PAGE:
Shopping Frenzy
Wednesday, Sep 22, 2021 | Update at Tuesday, Nov 30, 2021

My first public game jam, VimJam2. With the requirement of “Boss” and Theme “On The Edge”, in my team of two we created Shopping Frenzy.

I was in a team of two with another artist called George. He created all the models using 3ds max and Adobe Substance 3D Painter and imported them into Unity. Once in Unity, I set up the game scenes and did all of the programming. For VimJam2 we had ten days to hand in after being told the theme.

How the checkout worked

Player's Checkout

Image of the player's checkout

The belt of the checkouts was separated by the artist, this allowed me to move products only touching the belt instead of the whole checkout. To move products in a predictive and expected manner I used physics with rigidbodies.

To achieve this, in FixedUpdate, I would teleport the belt’s rigidbody (_rigidbody) away from the scanner using _rigidbody.position and then move it back in the same frame with _rigidbody.MovePosition. This would apply forces to the products sitting on top of the belt towards the scanner but not away from it.

Then I would just stop the movement of the belt when something blocked the raycast.

private void FixedUpdate()
    if (SensorBlocked())
    _rigidbody.position += _rigidbody.transform.right * (_speed * Time.fixedDeltaTime); 

private bool SensorBlocked() => Physics.Raycast(_sensorObject.position, _sensorObject.right, _sensorDistance);

Belt with collider visable

Image of the belt with its box collider visible

The scanner was just a simple box collider set to be a trigger. When an item enters with the correct tag and script it would invoke a unity event. Using a unity event and setting it in the editor meant the other checkouts, which were linked by prefabs, could easily be unlinked to the main Checkout script.

public UnityEvent<Item> ItemScanned;
[SerializeField] private AudioClip _beepClip;
[SerializeField] private AudioSource _audioSource;

private void OnTriggerEnter(Collider other)
    if (!other.CompareTag("Item"))

    Item item = other.GetComponent<Item>();
    if (item == null)


Image of the scanner with its box collider visible.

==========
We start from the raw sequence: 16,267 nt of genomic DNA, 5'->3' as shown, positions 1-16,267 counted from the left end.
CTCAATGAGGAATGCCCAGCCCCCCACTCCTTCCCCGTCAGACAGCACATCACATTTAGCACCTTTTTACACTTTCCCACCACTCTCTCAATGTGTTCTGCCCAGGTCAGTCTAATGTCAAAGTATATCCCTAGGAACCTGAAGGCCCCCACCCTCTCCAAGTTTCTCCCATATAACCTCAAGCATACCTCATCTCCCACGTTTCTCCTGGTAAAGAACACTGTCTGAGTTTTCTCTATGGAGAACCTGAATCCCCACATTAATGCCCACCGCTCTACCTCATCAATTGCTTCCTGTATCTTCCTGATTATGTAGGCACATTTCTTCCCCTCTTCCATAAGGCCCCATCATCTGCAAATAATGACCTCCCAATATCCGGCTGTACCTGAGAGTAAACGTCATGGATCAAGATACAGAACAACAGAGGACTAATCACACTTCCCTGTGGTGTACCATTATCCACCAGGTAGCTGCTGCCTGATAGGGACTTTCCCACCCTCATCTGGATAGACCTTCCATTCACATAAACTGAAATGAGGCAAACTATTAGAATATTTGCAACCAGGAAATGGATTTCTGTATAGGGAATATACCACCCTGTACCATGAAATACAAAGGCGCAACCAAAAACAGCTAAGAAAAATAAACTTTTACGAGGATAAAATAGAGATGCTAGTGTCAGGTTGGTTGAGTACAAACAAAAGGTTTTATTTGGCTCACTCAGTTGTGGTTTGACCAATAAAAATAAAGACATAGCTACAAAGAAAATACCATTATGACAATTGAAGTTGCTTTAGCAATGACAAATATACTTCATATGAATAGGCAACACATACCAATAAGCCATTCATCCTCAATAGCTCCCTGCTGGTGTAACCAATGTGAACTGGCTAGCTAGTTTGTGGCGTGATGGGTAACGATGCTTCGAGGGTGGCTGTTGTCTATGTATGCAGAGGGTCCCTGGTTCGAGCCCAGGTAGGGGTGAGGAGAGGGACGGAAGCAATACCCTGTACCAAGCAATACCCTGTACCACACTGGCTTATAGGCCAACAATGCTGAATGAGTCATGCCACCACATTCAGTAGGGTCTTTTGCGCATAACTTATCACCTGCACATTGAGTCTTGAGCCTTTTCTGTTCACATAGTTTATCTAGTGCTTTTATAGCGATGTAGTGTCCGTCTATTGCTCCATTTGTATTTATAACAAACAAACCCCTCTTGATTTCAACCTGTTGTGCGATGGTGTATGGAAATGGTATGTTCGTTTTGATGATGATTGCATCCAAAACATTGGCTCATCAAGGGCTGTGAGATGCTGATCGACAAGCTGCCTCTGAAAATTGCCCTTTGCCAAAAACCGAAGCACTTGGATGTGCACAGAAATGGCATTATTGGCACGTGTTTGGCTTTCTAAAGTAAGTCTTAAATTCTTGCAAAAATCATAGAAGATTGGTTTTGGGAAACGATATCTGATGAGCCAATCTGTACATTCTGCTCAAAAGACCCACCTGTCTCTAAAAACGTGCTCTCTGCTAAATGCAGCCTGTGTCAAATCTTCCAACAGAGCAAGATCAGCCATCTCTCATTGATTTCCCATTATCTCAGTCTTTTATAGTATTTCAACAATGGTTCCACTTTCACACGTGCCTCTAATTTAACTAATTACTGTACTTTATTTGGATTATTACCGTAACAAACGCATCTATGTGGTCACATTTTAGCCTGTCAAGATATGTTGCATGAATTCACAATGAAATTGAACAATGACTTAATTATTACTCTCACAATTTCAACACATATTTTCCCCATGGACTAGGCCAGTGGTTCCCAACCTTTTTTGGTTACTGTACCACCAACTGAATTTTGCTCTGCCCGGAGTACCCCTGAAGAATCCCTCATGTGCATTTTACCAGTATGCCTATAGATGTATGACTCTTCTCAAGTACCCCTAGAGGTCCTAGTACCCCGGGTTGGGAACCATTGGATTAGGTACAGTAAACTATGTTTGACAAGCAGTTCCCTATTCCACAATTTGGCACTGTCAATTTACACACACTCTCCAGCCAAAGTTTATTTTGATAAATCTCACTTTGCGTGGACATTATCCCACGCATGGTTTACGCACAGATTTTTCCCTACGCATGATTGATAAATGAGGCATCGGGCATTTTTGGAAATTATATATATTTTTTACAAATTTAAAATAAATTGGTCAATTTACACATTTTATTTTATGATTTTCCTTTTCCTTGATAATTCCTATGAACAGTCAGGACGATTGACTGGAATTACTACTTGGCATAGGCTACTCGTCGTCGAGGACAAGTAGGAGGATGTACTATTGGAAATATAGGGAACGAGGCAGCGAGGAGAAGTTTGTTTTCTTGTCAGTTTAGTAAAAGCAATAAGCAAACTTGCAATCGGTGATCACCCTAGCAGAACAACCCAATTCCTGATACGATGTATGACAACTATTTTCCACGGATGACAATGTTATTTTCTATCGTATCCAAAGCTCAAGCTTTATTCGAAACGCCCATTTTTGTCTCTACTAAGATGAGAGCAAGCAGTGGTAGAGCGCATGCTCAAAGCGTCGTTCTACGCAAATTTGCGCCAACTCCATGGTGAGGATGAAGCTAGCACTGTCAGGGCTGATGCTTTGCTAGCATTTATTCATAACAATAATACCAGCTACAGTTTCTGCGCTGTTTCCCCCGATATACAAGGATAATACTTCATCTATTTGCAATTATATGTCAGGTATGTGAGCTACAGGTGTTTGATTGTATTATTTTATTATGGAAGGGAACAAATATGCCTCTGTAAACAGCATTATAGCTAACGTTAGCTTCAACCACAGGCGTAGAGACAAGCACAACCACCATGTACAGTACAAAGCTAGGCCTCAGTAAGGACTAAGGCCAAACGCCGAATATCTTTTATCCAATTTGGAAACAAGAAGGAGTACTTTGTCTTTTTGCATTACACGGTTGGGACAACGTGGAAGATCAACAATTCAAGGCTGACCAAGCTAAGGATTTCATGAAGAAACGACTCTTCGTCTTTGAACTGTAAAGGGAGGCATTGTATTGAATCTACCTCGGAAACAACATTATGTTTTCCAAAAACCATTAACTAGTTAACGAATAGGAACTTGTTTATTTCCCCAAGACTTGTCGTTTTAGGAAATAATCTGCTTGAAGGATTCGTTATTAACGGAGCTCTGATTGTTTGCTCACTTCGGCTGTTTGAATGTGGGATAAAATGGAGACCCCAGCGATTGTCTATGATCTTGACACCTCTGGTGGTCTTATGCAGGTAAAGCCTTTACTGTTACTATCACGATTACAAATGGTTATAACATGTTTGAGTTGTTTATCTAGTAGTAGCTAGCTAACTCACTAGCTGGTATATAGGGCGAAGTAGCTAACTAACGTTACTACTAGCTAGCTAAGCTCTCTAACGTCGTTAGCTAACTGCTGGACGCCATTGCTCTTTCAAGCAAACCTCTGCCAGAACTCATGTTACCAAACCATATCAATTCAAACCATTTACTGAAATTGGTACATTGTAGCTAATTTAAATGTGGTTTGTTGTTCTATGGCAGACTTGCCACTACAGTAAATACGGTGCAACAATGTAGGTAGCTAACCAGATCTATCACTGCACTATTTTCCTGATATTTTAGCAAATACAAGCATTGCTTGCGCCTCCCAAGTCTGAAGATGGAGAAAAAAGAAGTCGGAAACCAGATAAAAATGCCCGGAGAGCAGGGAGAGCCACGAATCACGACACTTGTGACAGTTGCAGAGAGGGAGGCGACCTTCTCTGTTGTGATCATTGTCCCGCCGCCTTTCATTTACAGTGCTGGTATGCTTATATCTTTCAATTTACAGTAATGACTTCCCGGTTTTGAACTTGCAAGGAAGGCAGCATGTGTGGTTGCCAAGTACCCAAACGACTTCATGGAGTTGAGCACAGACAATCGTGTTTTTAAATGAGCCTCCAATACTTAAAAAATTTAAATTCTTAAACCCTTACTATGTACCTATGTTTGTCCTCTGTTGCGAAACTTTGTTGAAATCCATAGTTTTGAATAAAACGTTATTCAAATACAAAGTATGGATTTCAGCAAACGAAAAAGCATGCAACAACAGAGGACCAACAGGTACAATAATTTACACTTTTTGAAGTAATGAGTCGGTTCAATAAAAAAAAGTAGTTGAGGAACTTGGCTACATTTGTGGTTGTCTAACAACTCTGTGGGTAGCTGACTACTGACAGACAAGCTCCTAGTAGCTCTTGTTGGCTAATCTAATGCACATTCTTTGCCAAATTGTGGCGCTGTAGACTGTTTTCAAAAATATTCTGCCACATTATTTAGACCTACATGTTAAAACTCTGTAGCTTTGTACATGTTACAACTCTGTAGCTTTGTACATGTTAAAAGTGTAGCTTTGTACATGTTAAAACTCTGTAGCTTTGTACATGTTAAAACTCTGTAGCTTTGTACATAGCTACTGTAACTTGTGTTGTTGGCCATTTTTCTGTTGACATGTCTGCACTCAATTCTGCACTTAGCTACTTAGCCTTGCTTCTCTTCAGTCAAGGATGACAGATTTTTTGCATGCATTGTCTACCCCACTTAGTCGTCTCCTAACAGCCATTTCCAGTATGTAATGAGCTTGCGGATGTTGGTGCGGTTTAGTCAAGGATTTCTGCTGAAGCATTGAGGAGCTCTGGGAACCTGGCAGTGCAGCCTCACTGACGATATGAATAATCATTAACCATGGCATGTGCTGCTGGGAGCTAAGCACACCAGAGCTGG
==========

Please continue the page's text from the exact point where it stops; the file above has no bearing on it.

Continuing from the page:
Use of scriptable Objects for products

For the info of each product, I used scriptable objects to store and edit the info. This made it simple for the artist to add more products without assistance from me.

These scriptable objects were also stored on the each items instance so that the checkout could find the information such as price and icon to display when the player scans it.

[CreateAssetMenu(fileName = "New Product", menuName = "ScriptableObjects/New Product")]
public class Product : ScriptableObject
    public string Name;
    public float Price;
    public Sprite Icon;
    public GameObject Prefab;
    public float HoldDistance = 1;

Picking up items

Items picked up by the player was held in front of the camera using a fixed joint. It made it so that the player could not drag the item inside of other colliders such as the checkout. I also made use of a tweens using the libary, DoTween. This was to create a smooth pickup transision instead of instantlly teleport into their hands.

_heldItem = hitInfo.collider.GetComponent<Item>();
_heldItemRB = _heldItem.GetComponent<Rigidbody>();
_holderT.localPosition = Vector3.forward * _heldItem.HoldDistance;
_heldItemRB.DOMove(_holderT.position, _pickupSpeed)
private void ConnectObject()
    _holderJoint = _holderT.gameObject.AddComponent<FixedJoint>();
    _holderJoint.connectedBody = _heldItemRB;
    _holdingItem = true;
    Debug.Log($"The player has picked up {_heldItem.Name}");